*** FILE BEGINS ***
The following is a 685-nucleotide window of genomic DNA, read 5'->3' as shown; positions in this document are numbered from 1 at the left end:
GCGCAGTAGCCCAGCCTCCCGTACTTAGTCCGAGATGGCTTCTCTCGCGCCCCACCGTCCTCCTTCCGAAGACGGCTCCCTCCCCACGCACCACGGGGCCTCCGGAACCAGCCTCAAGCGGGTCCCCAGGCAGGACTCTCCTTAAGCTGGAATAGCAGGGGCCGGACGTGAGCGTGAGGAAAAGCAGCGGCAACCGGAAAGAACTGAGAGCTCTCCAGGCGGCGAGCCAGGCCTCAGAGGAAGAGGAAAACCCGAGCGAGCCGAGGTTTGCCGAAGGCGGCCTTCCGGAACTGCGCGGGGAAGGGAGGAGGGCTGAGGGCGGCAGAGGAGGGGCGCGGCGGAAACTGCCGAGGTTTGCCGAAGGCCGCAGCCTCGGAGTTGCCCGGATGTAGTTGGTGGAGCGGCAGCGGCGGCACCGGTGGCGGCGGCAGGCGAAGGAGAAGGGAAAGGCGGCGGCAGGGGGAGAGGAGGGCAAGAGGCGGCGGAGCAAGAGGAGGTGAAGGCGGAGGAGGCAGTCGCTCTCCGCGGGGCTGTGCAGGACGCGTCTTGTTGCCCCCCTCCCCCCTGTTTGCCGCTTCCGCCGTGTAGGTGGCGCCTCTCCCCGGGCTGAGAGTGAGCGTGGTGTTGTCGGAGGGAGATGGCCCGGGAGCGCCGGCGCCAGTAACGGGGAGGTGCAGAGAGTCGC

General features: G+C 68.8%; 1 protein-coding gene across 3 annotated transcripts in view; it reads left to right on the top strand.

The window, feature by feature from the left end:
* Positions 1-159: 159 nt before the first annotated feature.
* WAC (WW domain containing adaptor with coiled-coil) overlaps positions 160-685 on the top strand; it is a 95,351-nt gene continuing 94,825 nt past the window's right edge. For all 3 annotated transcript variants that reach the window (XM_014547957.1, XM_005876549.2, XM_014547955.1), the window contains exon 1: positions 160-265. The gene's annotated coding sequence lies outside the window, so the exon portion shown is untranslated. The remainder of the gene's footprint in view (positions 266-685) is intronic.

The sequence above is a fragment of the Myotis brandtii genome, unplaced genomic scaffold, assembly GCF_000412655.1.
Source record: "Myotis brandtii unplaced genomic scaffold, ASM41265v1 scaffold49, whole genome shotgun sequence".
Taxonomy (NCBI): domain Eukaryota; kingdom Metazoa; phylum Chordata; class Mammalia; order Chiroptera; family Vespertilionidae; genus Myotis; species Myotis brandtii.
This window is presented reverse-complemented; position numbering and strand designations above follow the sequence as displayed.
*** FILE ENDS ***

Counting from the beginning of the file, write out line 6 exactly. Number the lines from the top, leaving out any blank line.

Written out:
* WAC (WW domain containing adaptor with coiled-coil) overlaps positions 160-685 on the top strand; it is a 95,351-nt gene continuing 94,825 nt past the window's right edge. For all 3 annotated transcript variants that reach the window (XM_014547957.1, XM_005876549.2, XM_014547955.1), the window contains exon 1: positions 160-265. The gene's annotated coding sequence lies outside the window, so the exon portion shown is untranslated. The remainder of the gene's footprint in view (positions 266-685) is intronic.